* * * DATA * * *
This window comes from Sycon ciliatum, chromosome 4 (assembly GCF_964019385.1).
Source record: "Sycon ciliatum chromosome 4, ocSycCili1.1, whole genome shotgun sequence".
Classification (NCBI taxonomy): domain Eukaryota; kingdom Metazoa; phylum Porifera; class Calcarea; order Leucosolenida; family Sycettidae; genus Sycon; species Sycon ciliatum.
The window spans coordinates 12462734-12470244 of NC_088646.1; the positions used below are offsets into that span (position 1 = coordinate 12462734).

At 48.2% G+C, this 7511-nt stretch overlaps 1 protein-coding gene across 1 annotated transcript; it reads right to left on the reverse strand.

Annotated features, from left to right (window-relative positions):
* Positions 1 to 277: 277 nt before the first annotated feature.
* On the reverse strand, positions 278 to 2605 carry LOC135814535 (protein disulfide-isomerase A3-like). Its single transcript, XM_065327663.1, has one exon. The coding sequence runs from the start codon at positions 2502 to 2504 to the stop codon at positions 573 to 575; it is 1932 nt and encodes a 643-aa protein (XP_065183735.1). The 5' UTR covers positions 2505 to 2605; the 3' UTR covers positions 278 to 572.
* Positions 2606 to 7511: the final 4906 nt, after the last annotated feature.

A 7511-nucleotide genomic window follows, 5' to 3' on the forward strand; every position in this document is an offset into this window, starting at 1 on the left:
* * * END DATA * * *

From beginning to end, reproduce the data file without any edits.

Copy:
This window comes from Sycon ciliatum, chromosome 4 (assembly GCF_964019385.1).
Source record: "Sycon ciliatum chromosome 4, ocSycCili1.1, whole genome shotgun sequence".
Classification (NCBI taxonomy): domain Eukaryota; kingdom Metazoa; phylum Porifera; class Calcarea; order Leucosolenida; family Sycettidae; genus Sycon; species Sycon ciliatum.
The window spans coordinates 12462734-12470244 of NC_088646.1; the positions used below are offsets into that span (position 1 = coordinate 12462734).

At 48.2% G+C, this 7511-nt stretch overlaps 1 protein-coding gene across 1 annotated transcript; it reads right to left on the reverse strand.

Annotated features, from left to right (window-relative positions):
* Positions 1 to 277: 277 nt before the first annotated feature.
* On the reverse strand, positions 278 to 2605 carry LOC135814535 (protein disulfide-isomerase A3-like). Its single transcript, XM_065327663.1, has one exon. The coding sequence runs from the start codon at positions 2502 to 2504 to the stop codon at positions 573 to 575; it is 1932 nt and encodes a 643-aa protein (XP_065183735.1). The 5' UTR covers positions 2505 to 2605; the 3' UTR covers positions 278 to 572.
* Positions 2606 to 7511: the final 4906 nt, after the last annotated feature.

A 7511-nucleotide genomic window follows, 5' to 3' on the forward strand; every position in this document is an offset into this window, starting at 1 on the left: